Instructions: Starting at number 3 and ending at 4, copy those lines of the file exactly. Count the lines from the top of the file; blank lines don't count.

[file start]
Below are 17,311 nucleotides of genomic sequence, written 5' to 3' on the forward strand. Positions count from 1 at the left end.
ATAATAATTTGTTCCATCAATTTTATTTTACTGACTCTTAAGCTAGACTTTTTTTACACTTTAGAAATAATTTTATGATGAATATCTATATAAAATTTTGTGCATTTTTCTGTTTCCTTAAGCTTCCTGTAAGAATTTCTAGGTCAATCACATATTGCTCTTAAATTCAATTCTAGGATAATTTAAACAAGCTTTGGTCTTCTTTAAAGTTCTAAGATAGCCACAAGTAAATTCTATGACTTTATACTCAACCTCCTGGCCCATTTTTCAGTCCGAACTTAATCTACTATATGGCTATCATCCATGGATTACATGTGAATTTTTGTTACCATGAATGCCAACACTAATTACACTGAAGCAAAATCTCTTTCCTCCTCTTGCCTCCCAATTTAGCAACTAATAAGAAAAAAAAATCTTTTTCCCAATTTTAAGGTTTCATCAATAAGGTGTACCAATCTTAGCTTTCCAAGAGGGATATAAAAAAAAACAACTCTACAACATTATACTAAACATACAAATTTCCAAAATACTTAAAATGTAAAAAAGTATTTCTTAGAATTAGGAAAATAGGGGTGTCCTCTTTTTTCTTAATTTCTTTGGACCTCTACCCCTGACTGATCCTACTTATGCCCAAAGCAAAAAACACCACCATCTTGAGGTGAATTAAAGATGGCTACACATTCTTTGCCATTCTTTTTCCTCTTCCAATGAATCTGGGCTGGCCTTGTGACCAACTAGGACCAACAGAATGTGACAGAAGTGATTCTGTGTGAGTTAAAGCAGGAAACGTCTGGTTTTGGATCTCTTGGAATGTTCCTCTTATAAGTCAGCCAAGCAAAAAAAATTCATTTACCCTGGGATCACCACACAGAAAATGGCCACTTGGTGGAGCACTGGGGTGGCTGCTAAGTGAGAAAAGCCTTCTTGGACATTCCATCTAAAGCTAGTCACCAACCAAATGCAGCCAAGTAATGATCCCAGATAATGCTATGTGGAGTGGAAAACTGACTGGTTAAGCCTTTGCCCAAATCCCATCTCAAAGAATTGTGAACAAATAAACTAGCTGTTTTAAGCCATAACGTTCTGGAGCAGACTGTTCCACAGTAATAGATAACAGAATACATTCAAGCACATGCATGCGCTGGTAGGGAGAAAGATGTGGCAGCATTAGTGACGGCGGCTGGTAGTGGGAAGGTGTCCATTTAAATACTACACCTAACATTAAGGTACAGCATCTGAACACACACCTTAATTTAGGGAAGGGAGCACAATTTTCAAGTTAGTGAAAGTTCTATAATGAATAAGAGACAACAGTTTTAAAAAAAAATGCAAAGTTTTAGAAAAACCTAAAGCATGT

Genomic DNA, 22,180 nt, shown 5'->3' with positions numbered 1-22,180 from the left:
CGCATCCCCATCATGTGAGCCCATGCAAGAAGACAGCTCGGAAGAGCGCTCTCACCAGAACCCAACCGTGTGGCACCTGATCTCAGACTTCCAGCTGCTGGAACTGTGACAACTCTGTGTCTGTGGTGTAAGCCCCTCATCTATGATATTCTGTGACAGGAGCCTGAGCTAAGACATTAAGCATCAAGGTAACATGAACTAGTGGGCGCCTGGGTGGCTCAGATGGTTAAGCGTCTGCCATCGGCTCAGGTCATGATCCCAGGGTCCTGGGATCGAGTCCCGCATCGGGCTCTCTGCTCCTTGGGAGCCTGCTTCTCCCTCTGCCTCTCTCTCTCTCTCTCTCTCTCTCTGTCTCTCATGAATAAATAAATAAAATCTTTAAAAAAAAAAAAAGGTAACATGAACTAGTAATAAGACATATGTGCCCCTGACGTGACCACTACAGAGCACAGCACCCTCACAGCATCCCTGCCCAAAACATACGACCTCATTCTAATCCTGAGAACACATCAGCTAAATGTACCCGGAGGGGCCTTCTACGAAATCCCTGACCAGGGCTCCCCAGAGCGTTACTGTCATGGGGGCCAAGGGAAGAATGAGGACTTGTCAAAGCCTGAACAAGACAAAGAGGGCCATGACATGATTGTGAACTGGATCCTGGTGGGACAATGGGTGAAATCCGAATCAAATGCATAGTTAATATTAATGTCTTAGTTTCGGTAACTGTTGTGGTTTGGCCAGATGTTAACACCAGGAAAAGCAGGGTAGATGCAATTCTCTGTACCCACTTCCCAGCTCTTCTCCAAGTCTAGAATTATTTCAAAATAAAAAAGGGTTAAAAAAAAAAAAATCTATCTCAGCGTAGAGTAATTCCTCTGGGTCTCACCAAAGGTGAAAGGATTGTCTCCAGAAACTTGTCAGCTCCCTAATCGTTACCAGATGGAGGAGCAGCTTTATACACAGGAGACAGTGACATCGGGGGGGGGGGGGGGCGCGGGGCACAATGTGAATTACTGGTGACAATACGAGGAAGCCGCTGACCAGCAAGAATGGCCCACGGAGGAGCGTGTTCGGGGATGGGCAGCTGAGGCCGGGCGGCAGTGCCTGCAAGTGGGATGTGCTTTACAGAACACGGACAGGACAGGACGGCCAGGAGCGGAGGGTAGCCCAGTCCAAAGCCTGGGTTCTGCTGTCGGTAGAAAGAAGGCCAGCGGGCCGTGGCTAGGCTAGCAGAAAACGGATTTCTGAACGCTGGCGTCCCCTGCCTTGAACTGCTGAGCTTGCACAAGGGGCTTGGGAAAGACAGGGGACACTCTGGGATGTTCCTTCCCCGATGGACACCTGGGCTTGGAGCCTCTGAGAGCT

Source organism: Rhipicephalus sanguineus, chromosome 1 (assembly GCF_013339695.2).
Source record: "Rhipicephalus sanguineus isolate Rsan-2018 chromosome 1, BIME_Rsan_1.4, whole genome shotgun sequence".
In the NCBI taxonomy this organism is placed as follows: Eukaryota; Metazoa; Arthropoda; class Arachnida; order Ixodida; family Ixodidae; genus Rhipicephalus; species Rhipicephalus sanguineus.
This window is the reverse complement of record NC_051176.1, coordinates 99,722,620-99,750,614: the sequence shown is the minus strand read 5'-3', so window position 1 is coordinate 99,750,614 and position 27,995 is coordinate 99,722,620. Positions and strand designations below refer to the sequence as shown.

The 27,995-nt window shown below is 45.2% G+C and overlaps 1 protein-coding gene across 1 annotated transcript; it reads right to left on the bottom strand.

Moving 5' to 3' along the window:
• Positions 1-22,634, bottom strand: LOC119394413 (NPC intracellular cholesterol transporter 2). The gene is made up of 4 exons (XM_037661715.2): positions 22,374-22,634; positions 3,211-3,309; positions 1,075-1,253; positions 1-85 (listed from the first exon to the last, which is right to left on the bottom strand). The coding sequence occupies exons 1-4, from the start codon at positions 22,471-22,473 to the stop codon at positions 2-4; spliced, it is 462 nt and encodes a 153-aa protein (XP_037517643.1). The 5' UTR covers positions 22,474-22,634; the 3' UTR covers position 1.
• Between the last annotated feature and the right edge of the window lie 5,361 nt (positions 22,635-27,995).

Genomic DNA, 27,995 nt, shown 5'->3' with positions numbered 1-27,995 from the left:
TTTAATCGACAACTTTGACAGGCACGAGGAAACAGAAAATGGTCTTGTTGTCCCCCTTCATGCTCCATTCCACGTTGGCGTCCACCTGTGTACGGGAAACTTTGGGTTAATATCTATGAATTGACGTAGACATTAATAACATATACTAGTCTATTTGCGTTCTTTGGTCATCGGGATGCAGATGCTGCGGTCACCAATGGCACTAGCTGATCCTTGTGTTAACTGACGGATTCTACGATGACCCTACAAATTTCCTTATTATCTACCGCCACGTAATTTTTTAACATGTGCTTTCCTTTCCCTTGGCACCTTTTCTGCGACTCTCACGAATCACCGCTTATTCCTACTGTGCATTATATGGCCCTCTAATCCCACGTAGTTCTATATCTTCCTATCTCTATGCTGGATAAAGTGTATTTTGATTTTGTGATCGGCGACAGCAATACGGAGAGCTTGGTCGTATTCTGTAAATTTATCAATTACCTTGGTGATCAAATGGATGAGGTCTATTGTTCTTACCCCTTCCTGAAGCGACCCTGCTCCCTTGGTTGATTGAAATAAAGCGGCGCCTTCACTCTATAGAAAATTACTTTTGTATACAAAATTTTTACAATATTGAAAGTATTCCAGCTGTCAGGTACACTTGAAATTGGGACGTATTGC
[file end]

Genomic DNA, 22,180 nt, shown 5'->3' with positions numbered 1-22,180 from the left:
CGCATCCCCATCATGTGAGCCCATGCAAGAAGACAGCTCGGAAGAGCGCTCTCACCAGAACCCAACCGTGTGGCACCTGATCTCAGACTTCCAGCTGCTGGAACTGTGACAACTCTGTGTCTGTGGTGTAAGCCCCTCATCTATGATATTCTGTGACAGGAGCCTGAGCTAAGACATTAAGCATCAAGGTAACATGAACTAGTGGGCGCCTGGGTGGCTCAGATGGTTAAGCGTCTGCCATCGGCTCAGGTCATGATCCCAGGGTCCTGGGATCGAGTCCCGCATCGGGCTCTCTGCTCCTTGGGAGCCTGCTTCTCCCTCTGCCTCTCTCTCTCTCTCTCTCTCTCTCTGTCTCTCATGAATAAATAAATAAAATCTTTAAAAAAAAAAAAAGGTAACATGAACTAGTAATAAGACATATGTGCCCCTGACGTGACCACTACAGAGCACAGCACCCTCACAGCATCCCTGCCCAAAACATACGACCTCATTCTAATCCTGAGAACACATCAGCTAAATGTACCCGGAGGGGCCTTCTACGAAATCCCTGACCAGGGCTCCCCAGAGCGTTACTGTCATGGGGGCCAAGGGAAGAATGAGGACTTGTCAAAGCCTGAACAAGACAAAGAGGGCCATGACATGATTGTGAACTGGATCCTGGTGGGACAATGGGTGAAATCCGAATCAAATGCATAGTTAATATTAATGTCTTAGTTTCGGTAACTGTTGTGGTTTGGCCAGATGTTAACACCAGGAAAAGCAGGGTAGATGCAATTCTCTGTACCCACTTCCCAGCTCTTCTCCAAGTCTAGAATTATTTCAAAATAAAAAAGGGTTAAAAAAAAAAAAATCTATCTCAGCGTAGAGTAATTCCTCTGGGTCTCACCAAAGGTGAAAGGATTGTCTCCAGAAACTTGTCAGCTCCCTAATCGTTACCAGATGGAGGAGCAGCTTTATACACAGGAGACAGTGACATCGGGGGGGGGGGGGGGCGCGGGGCACAATGTGAATTACTGGTGACAATACGAGGAAGCCGCTGACCAGCAAGAATGGCCCACGGAGGAGCGTGTTCGGGGATGGGCAGCTGAGGCCGGGCGGCAGTGCCTGCAAGTGGGATGTGCTTTACAGAACACGGACAGGACAGGACGGCCAGGAGCGGAGGGTAGCCCAGTCCAAAGCCTGGGTTCTGCTGTCGGTAGAAAGAAGGCCAGCGGGCCGTGGCTAGGCTAGCAGAAAACGGATTTCTGAACGCTGGCGTCCCCTGCCTTGAACTGCTGAGCTTGCACAAGGGGCTTGGGAAAGACAGGGGACACTCTGGGATGTTCCTTCCCCGATGGACACCTGGGCTTGGAGCCTCTGAGAGCT